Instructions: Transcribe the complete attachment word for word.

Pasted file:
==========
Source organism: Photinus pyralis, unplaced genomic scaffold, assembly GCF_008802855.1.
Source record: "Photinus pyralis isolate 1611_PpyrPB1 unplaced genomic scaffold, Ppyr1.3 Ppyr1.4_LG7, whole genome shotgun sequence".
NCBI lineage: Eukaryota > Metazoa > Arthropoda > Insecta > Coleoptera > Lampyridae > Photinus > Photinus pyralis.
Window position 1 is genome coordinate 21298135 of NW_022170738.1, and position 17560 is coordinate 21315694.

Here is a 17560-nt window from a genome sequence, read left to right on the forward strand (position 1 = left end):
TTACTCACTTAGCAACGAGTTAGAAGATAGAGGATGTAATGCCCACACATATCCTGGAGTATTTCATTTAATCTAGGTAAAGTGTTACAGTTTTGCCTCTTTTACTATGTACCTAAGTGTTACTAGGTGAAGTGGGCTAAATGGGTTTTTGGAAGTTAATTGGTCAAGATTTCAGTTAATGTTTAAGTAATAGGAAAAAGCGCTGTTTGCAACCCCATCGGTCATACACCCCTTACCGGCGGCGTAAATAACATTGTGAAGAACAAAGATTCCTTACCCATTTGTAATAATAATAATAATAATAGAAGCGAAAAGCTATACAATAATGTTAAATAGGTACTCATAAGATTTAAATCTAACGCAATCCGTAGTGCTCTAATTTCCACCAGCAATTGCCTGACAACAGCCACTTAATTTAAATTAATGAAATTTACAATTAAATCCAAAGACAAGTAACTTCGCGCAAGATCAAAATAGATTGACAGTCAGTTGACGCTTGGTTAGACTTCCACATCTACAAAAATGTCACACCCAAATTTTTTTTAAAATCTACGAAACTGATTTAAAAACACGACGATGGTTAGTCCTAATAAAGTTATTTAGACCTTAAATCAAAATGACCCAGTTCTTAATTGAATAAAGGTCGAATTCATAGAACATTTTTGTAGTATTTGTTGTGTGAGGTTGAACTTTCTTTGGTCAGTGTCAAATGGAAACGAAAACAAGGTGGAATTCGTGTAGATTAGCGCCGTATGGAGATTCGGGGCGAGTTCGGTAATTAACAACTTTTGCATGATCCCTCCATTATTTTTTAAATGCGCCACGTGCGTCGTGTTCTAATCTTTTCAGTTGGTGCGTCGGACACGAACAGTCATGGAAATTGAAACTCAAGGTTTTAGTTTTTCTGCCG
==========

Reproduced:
Source organism: Photinus pyralis, unplaced genomic scaffold, assembly GCF_008802855.1.
Source record: "Photinus pyralis isolate 1611_PpyrPB1 unplaced genomic scaffold, Ppyr1.3 Ppyr1.4_LG7, whole genome shotgun sequence".
NCBI lineage: Eukaryota > Metazoa > Arthropoda > Insecta > Coleoptera > Lampyridae > Photinus > Photinus pyralis.
Window position 1 is genome coordinate 21298135 of NW_022170738.1, and position 17560 is coordinate 21315694.

Here is a 17560-nt window from a genome sequence, read left to right on the forward strand (position 1 = left end):
TTACTCACTTAGCAACGAGTTAGAAGATAGAGGATGTAATGCCCACACATATCCTGGAGTATTTCATTTAATCTAGGTAAAGTGTTACAGTTTTGCCTCTTTTACTATGTACCTAAGTGTTACTAGGTGAAGTGGGCTAAATGGGTTTTTGGAAGTTAATTGGTCAAGATTTCAGTTAATGTTTAAGTAATAGGAAAAAGCGCTGTTTGCAACCCCATCGGTCATACACCCCTTACCGGCGGCGTAAATAACATTGTGAAGAACAAAGATTCCTTACCCATTTGTAATAATAATAATAATAATAGAAGCGAAAAGCTATACAATAATGTTAAATAGGTACTCATAAGATTTAAATCTAACGCAATCCGTAGTGCTCTAATTTCCACCAGCAATTGCCTGACAACAGCCACTTAATTTAAATTAATGAAATTTACAATTAAATCCAAAGACAAGTAACTTCGCGCAAGATCAAAATAGATTGACAGTCAGTTGACGCTTGGTTAGACTTCCACATCTACAAAAATGTCACACCCAAATTTTTTTTAAAATCTACGAAACTGATTTAAAAACACGACGATGGTTAGTCCTAATAAAGTTATTTAGACCTTAAATCAAAATGACCCAGTTCTTAATTGAATAAAGGTCGAATTCATAGAACATTTTTGTAGTATTTGTTGTGTGAGGTTGAACTTTCTTTGGTCAGTGTCAAATGGAAACGAAAACAAGGTGGAATTCGTGTAGATTAGCGCCGTATGGAGATTCGGGGCGAGTTCGGTAATTAACAACTTTTGCATGATCCCTCCATTATTTTTTAAATGCGCCACGTGCGTCGTGTTCTAATCTTTTCAGTTGGTGCGTCGGACACGAACAGTCATGGAAATTGAAACTCAAGGTTTTAGTTTTTCTGCCG